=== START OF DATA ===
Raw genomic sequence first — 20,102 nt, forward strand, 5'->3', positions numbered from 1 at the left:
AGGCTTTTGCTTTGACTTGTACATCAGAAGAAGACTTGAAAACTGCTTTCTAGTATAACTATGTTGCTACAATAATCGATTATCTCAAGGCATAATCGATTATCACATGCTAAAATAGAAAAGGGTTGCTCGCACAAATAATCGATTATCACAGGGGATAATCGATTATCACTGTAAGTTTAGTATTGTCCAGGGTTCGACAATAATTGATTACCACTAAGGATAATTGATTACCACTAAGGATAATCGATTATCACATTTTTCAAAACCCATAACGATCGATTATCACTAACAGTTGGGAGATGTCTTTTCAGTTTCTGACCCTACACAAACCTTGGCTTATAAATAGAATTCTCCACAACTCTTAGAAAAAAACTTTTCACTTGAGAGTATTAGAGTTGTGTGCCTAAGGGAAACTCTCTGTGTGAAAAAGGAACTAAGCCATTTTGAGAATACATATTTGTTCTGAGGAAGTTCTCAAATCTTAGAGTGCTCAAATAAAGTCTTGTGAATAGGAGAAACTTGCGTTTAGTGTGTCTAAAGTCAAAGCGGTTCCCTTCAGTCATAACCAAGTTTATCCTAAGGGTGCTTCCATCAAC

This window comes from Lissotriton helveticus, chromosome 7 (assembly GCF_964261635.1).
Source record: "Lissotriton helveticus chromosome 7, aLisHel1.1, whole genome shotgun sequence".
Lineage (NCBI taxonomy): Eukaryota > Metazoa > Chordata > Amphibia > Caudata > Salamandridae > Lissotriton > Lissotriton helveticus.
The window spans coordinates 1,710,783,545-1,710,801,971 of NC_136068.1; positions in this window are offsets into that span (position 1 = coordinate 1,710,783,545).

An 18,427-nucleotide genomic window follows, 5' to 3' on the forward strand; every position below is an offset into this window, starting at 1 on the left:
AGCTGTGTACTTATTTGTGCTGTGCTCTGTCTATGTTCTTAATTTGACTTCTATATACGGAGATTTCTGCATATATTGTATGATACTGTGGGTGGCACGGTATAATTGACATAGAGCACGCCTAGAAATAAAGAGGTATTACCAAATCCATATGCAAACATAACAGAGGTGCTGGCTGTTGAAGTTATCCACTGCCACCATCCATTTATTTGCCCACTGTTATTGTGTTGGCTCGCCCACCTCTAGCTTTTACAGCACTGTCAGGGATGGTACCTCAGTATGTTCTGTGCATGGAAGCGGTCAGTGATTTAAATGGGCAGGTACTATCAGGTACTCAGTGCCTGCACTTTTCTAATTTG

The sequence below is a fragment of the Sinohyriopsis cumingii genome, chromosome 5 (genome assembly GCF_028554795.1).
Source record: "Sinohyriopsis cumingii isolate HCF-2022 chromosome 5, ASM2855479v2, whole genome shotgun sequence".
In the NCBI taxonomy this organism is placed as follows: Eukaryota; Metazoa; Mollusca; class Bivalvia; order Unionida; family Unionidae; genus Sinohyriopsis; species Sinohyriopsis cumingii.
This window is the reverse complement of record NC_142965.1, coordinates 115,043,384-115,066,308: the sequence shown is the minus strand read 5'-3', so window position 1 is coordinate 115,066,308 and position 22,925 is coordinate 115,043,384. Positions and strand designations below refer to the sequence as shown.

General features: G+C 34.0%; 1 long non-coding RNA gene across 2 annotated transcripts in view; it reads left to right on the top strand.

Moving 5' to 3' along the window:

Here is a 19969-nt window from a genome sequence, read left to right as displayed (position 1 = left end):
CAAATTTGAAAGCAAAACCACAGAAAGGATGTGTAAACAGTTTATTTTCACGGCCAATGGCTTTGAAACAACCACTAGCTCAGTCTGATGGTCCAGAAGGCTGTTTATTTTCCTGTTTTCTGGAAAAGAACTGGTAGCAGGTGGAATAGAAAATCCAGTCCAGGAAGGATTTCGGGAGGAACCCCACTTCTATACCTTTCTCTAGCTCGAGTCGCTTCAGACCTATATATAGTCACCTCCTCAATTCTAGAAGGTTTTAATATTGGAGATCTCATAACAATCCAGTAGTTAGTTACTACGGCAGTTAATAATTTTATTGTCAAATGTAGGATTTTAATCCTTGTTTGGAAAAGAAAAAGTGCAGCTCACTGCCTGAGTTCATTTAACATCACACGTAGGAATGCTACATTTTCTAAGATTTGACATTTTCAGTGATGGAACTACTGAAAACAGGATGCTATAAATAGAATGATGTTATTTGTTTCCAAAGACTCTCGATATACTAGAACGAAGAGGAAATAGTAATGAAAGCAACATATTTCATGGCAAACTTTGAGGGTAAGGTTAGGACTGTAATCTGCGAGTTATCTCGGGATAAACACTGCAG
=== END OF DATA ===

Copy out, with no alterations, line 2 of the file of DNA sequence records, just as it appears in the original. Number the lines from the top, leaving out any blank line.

AGGCTTTTGCTTTGACTTGTACATCAGAAGAAGACTTGAAAACTGCTTTCTAGTATAACTATGTTGCTACAATAATCGATTATCTCAAGGCATAATCGATTATCACATGCTAAAATAGAAAAGGGTTGCTCGCACAAATAATCGATTATCACAGGGGATAATCGATTATCACTGTAAGTTTAGTATTGTCCAGGGTTCGACAATAATTGATTACCACTAAGGATAATTGATTACCACTAAGGATAATCGATTATCACATTTTTCAAAACCCATAACGATCGATTATCACTAACAGTTGGGAGATGTCTTTTCAGTTTCTGACCCTACACAAACCTTGGCTTATAAATAGAATTCTCCACAACTCTTAGAAAAAAACTTTTCACTTGAGAGTATTAGAGTTGTGTGCCTAAGGGAAACTCTCTGTGTGAAAAAGGAACTAAGCCATTTTGAGAATACATATTTGTTCTGAGGAAGTTCTCAAATCTTAGAGTGCTCAAATAAAGTCTTGTGAATAGGAGAAACTTGCGTTTAGTGTGTCTAAAGTCAAAGCGGTTCCCTTCAGTCATAACCAAGTTTATCCTAAGGGTGCTTCCATCAAC